Weight-loss treatment that makes mice fat could also work in humans

Scientists have discovered a new weight loss treatment that causes mice to ‘sweat out’ fat. They say it can even be used in humans to tackle obesity.

Researchers found that it is possible to cause stomach fat loss by targeting the immune system, although the knock-on effect is greasy hair.

They made the discovery after treating mice with the cytokine thymus stromal lymphopoietin (TSLP) — a type of immune system protein — which led to significant fat and weight loss.

Scroll down for video

Scientists have discovered a new weight-loss treatment that makes mice ‘sweat out’ fat – saying it could even be used in humans to tackle obesity (stock image)

WHAT IS THE CYTOKINE TSLP AND HOW CAN IT HELP WITH WEIGHT LOSS?

Researchers treated mice with the cytokine thymus stromal lymphopoietin (TSLP) — a type of immune system protein implicated in asthma and other allergic diseases.

They found that it led to significant fat and weight loss, but it was not caused by reduced food intake or a faster metabolism.

Instead, it was because the TSLP stimulated the immune system to release lipids through the skin’s oil-producing sebaceous glands.

This reversed obesity in the mice and reduced their weight from 45 g to a healthy 25 g over a four-week period.

TSLP-treated mice also saw a decrease in their visceral fat mass — the white fat stored in the abdomen around major organs, which can increase the risk of diabetes, heart disease and stroke.

Unexpectedly, however, this was not caused by reduced food intake or faster metabolism, but because the TSLP stimulated the immune system to release lipids through the skin’s oil-producing sebaceous glands.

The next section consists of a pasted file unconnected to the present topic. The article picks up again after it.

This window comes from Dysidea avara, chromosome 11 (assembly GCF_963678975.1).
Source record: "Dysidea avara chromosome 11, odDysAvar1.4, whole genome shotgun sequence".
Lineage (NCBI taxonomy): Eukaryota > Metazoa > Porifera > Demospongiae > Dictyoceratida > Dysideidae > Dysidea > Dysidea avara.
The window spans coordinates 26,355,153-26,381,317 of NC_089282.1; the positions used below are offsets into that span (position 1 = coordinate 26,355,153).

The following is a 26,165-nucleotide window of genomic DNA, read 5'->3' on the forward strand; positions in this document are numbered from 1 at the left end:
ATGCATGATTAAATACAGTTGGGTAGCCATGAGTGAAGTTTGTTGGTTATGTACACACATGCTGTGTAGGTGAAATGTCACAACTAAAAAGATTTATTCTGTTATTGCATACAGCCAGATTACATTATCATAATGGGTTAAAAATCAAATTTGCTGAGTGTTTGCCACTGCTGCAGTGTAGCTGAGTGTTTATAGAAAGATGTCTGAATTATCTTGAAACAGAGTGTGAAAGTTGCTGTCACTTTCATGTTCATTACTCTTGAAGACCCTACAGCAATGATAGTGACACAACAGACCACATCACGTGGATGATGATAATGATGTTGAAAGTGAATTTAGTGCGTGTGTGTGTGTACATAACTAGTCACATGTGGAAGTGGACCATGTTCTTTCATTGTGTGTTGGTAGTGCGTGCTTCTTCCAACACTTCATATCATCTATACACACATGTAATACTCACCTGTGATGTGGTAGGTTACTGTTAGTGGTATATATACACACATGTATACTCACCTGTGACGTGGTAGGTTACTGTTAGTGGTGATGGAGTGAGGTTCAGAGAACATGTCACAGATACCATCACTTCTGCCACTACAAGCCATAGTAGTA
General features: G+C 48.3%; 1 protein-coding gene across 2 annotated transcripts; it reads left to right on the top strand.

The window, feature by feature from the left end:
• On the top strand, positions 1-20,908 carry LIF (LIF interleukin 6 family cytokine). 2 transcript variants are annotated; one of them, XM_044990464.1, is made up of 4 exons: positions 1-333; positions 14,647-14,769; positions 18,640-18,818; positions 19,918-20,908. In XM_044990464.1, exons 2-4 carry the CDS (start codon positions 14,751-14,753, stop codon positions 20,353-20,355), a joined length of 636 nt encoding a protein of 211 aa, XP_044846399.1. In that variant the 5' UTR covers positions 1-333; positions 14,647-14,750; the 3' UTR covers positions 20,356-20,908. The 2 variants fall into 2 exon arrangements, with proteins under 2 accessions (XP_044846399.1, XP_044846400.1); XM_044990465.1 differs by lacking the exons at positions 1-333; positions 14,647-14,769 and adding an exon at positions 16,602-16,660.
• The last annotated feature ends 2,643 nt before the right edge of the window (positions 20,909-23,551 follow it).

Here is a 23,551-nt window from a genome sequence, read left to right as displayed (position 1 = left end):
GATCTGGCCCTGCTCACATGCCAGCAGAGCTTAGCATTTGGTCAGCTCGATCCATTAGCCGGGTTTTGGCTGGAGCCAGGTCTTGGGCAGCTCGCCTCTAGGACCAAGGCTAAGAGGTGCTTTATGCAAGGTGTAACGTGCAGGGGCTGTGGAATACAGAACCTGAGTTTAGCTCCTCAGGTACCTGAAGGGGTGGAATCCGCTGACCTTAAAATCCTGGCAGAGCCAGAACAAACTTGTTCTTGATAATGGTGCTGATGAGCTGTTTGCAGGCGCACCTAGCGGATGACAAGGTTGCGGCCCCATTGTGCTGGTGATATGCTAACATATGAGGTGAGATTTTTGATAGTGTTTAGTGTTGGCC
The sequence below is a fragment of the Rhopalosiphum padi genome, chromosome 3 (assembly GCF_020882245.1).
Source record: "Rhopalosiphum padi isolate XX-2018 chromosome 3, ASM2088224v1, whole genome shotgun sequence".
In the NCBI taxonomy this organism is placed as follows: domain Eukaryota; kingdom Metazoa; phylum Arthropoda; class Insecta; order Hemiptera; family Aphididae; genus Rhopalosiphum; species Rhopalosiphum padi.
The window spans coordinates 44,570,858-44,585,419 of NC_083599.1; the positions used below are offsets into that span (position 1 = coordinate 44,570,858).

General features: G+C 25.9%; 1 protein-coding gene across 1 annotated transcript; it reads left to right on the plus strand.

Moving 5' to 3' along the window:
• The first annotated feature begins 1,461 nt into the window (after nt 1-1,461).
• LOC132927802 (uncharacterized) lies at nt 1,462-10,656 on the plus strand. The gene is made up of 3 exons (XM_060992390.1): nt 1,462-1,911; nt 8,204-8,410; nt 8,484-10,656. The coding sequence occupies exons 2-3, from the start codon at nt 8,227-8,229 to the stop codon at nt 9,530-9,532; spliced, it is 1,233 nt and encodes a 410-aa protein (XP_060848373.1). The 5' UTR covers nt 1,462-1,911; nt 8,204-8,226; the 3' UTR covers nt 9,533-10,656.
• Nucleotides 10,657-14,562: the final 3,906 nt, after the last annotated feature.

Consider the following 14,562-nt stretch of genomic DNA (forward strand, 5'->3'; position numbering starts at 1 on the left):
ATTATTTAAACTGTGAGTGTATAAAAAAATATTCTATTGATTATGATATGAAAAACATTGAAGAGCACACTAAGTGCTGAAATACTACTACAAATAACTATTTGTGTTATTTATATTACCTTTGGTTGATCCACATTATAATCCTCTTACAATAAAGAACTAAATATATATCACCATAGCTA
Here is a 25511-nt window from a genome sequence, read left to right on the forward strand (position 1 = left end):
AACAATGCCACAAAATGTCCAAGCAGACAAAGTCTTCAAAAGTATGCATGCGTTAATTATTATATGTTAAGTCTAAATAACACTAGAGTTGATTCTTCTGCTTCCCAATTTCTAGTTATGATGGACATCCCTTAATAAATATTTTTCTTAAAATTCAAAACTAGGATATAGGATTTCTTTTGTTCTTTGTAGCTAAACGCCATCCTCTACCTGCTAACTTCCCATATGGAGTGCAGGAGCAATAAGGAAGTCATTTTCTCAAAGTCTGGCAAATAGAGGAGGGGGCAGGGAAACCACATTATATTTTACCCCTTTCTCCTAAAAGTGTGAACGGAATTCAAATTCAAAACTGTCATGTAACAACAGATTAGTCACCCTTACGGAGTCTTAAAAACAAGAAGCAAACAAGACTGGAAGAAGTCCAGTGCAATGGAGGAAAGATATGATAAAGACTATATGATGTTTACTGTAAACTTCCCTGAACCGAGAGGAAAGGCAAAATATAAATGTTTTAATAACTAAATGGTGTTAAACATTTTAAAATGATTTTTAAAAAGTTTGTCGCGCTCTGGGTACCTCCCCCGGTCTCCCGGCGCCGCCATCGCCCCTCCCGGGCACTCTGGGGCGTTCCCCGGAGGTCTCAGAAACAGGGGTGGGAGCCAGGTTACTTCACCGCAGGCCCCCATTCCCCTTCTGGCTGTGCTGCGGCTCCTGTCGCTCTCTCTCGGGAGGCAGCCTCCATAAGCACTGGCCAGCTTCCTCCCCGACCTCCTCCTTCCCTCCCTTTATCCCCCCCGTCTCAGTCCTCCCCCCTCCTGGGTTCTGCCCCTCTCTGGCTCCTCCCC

“This was a completely unexpected finding, but we showed that fat loss can be achieved by excreting calories from the skin in the form of energy-rich sebum,” said lead author Taku Kambayashi of the University of Pennsylvania study.

“We believe we are the first group to show a non-hormonal way to induce this process, emphasizing an unexpected role for the body’s immune system.”

Kambayashi said the findings support the possibility that increasing sebum production through the immune system could be a strategy for treating obesity in humans.

Researchers investigated the role of TSLP, which is involved in asthma and other allergic diseases, in activating Type 2 immune cells and expanding T-regulatory cells.

Previous studies have suggested that these cells can regulate energy metabolism, so Kambayashi’s team predicted that giving TSLP to overweight mice could stimulate an immune response that would counteract some of the harmful effects of obesity.

‘Initially, we thought that TSLP would have no effect on obesity itself. What we wanted to know was whether it could affect insulin resistance,” Kambayashi said.

‘We thought the cytokine could correct type 2 diabetes without actually causing the mice to lose weight.’

Scientists made the discovery after feeding mice the cytokine thymus stromal lymphopoietin - a type of protein of the immune system - which led to significant fat and weight loss (stock image)

Scientists made the discovery after feeding mice the cytokine thymus stromal lymphopoietin – a type of protein of the immune system – which led to significant fat and weight loss (stock image)

To test the effect of TSLP on type 2 diabetes, the researchers injected obese mice with a viral vector that would increase their bodies’ TSLP levels.

After four weeks, the team found that TSLP not only affected diabetes risk, but also reversed obesity in the mice.